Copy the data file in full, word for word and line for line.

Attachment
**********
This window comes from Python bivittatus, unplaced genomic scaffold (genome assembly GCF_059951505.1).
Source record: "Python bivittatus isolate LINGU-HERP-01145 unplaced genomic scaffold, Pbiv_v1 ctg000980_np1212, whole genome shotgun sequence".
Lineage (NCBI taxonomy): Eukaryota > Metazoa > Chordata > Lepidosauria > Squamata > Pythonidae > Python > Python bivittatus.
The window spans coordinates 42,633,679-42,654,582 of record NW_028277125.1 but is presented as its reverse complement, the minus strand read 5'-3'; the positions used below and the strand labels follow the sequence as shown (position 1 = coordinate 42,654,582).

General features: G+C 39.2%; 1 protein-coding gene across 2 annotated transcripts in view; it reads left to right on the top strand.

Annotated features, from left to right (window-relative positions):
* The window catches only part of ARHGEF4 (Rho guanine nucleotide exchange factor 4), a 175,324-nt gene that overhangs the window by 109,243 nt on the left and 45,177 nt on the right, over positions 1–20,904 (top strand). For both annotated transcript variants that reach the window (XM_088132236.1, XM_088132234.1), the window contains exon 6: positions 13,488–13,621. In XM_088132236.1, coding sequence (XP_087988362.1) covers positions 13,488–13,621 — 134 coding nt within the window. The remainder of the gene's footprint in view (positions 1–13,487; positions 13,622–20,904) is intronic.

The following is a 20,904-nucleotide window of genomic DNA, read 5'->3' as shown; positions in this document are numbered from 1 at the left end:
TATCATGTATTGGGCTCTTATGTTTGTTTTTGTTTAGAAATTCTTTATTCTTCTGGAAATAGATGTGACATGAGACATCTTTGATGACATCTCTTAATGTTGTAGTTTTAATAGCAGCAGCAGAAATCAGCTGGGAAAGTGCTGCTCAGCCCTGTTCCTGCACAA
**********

This window comes from Python bivittatus, unplaced genomic scaffold (genome assembly GCF_059951505.1).
Source record: "Python bivittatus isolate LINGU-HERP-01145 unplaced genomic scaffold, Pbiv_v1 ctg000980_np1212, whole genome shotgun sequence".
Lineage (NCBI taxonomy): Eukaryota > Metazoa > Chordata > Lepidosauria > Squamata > Pythonidae > Python > Python bivittatus.
The window spans coordinates 42,633,679-42,654,582 of record NW_028277125.1 but is presented as its reverse complement, the minus strand read 5'-3'; the positions used below and the strand labels follow the sequence as shown (position 1 = coordinate 42,654,582).

General features: G+C 39.2%; 1 protein-coding gene across 2 annotated transcripts in view; it reads left to right on the top strand.

Annotated features, from left to right (window-relative positions):
* The window catches only part of ARHGEF4 (Rho guanine nucleotide exchange factor 4), a 175,324-nt gene that overhangs the window by 109,243 nt on the left and 45,177 nt on the right, over positions 1–20,904 (top strand). For both annotated transcript variants that reach the window (XM_088132236.1, XM_088132234.1), the window contains exon 6: positions 13,488–13,621. In XM_088132236.1, coding sequence (XP_087988362.1) covers positions 13,488–13,621 — 134 coding nt within the window. The remainder of the gene's footprint in view (positions 1–13,487; positions 13,622–20,904) is intronic.

The following is a 20,904-nucleotide window of genomic DNA, read 5'->3' as shown; positions in this document are numbered from 1 at the left end:
TATCATGTATTGGGCTCTTATGTTTGTTTTTGTTTAGAAATTCTTTATTCTTCTGGAAATAGATGTGACATGAGACATCTTTGATGACATCTCTTAATGTTGTAGTTTTAATAGCAGCAGCAGAAATCAGCTGGGAAAGTGCTGCTCAGCCCTGTTCCTGCACAA